Students are expected to clearly communicate program commitments to all relevant parties (i.e., both family and work relationships). Given the intensive and cumulative nature of the program, students are required to attend all scheduled class meetings for the specified period of time. This may include class meetings that occur virtually via the Internet. If a student arrives significantly late or departs early, the student will be considered absent for that entire class meeting. If a student routinely arrives late or departs early, a deduction will be taken from his/her participation grade. In the event that a student cannot be present for any part of the program, or falls behind for any reason, it is the responsibility of the student to make up the work in a manner that is approved by the program directors and module coordinators. Attendance may be reviewed periodically by the faculty, and absence from more than 20% of any module will automatically result in an evaluation of non-performance (“F”).
- All requests for refunds must be made in writing to the Associate Dean for Graduate Programs.
- The date of the postmark, fax or in-person written request determines the amount of any refund.
- Refunds are calculated according to the following conditions:
If the student withdraws before the Module begins, a full tuition refund, less a $12 processing fee, is granted. If the student has paid for materials, that fee is not refunded.
For courses of 10 or more sessions, 80% of the tuition is refunded if the student withdraws within two weeks of the start of the Module. A refund of 60% of the tuition is granted for withdrawal between two weeks and four weeks of the start of the Module. No refunds are awarded a month after a Module begins.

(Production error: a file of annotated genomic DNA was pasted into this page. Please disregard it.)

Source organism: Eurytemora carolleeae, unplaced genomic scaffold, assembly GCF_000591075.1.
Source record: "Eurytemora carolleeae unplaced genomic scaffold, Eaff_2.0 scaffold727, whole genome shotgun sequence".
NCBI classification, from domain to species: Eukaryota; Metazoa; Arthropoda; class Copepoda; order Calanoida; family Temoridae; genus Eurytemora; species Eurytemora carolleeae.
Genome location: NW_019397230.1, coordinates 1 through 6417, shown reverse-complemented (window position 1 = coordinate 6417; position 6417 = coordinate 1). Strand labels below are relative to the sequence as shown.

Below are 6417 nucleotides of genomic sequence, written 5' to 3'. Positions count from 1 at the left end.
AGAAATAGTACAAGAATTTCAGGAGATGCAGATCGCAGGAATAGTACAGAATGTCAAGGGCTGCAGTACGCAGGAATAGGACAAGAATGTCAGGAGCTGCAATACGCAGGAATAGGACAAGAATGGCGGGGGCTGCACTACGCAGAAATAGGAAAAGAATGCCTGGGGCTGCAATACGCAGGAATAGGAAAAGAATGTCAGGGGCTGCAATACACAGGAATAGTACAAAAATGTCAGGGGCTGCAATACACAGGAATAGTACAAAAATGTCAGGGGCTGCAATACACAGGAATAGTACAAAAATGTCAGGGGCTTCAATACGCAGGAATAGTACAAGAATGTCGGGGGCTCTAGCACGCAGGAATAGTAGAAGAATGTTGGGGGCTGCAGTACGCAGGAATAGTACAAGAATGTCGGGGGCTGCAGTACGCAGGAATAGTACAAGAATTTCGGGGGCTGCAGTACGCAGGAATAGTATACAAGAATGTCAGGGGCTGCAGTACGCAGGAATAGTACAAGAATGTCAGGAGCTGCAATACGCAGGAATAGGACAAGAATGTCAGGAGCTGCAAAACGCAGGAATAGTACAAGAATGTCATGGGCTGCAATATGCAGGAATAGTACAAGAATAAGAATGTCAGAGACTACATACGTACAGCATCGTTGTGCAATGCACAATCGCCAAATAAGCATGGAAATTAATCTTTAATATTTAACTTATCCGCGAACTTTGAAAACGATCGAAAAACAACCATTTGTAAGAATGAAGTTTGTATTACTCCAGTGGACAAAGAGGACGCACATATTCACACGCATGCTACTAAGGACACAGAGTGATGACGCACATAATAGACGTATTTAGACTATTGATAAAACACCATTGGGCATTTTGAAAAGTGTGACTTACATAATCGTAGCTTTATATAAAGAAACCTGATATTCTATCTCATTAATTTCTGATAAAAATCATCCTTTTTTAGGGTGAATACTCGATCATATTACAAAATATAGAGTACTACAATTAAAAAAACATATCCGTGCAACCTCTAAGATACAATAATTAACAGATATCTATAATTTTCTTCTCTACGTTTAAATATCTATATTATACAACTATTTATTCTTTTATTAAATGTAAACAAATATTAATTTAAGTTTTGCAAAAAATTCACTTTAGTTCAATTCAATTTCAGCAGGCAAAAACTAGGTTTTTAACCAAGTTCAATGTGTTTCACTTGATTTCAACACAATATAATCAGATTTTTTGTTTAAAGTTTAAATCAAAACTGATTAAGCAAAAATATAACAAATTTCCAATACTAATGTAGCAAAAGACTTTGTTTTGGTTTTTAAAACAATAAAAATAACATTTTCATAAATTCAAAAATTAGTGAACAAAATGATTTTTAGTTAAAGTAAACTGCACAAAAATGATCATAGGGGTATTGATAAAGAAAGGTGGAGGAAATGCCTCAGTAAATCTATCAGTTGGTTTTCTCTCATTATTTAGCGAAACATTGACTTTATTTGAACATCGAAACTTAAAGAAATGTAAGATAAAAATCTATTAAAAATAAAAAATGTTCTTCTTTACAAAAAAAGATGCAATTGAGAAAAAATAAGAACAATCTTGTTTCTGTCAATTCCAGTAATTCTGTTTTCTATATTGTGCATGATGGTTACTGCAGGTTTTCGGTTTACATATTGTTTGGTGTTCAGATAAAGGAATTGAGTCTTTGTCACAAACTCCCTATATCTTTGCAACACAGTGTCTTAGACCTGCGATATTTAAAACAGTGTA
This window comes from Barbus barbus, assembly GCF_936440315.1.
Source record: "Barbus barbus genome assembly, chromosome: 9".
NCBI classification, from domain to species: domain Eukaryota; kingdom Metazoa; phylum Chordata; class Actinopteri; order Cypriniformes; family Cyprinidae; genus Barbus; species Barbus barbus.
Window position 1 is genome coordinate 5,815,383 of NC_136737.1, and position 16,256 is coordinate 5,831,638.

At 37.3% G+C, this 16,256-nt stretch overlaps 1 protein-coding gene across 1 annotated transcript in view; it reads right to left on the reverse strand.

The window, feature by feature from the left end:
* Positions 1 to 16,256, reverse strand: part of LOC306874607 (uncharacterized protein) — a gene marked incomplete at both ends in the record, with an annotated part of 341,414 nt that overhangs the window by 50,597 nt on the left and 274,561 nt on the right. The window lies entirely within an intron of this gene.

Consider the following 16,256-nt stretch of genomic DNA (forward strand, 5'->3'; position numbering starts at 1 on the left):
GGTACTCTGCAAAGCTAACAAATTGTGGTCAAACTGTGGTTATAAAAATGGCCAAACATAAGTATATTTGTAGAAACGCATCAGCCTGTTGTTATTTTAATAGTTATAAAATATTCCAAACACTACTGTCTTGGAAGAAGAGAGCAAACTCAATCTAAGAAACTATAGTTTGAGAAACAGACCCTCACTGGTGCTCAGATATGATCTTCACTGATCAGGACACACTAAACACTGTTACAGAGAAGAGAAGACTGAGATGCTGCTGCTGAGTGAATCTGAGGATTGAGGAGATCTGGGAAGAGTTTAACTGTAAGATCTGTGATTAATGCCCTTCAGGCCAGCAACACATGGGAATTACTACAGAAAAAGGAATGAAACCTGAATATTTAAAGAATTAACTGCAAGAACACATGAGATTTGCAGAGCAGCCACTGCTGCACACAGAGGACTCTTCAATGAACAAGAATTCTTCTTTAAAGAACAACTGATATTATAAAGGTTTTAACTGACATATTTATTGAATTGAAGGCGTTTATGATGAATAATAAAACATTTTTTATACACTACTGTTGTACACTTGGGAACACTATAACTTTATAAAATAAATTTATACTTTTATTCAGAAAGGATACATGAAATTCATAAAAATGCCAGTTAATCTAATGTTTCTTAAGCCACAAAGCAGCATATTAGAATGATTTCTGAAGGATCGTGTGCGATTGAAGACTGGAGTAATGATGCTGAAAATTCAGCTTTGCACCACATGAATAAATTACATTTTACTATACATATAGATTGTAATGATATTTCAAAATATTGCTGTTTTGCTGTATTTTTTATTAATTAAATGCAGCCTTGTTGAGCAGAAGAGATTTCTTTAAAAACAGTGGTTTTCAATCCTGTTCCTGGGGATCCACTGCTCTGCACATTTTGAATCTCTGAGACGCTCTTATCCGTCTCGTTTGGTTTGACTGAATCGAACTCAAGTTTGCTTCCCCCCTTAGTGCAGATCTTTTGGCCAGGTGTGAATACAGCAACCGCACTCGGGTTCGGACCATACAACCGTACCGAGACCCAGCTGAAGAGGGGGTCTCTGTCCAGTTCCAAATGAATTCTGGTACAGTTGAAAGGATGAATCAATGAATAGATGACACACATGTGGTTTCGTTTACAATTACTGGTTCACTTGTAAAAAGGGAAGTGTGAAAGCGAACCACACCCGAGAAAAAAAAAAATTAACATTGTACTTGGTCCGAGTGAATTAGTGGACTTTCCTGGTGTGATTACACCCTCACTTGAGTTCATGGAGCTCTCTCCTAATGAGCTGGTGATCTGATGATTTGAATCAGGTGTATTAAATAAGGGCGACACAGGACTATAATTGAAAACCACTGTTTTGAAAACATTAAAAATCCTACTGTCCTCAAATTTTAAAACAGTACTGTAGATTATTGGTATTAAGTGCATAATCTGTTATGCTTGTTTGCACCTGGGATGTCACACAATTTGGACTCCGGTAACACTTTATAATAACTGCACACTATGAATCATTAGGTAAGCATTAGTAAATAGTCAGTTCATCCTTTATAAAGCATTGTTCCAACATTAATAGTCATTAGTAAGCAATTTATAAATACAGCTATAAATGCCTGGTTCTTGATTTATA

For courses of three to nine sessions, 80% of the tuition is refunded if the student withdraws within two weeks of the start of the Module. No refunds are granted two weeks after a Module begins.
For courses of one or two sessions, no refund is available after the Module begins.
All departmental scholarship and fellowship allocations are rescinded upon a student’s withdrawal.
Student Financial Services issues refund checks, if applicable. Allow four to six weeks for processing refund payments. Please direct inquiries to Student Financial Services.
Grades are assigned using the following criteria:
A = Exceptional Performance (4.0)
B+ = Very Good Performance (3.3)
B = Good Performance: satisfactory or ‘as expected’ graduate work (3.0)
B- = Below Expected Performance: (2.7)
C = Poor Performance: not satisfactory but marginally passing for a particular course (2.0)
F = Failure or Non-Performance: no credit given for course (0.0)
Note: Overall student performance will be evaluated periodically by the faculty to ensure that they are meeting expectations. Students are expected to maintain a GPA of at least a 3.0 to remain in the program and graduate. A student whose performance falls below expectations will be placed on probation. A probationary student who earns one additional grade of C or lower is dropped from the program. A student, who receives a grade of F (non-performance) in any course, is automatically dropped from the program.
M.S. in MIT Course Description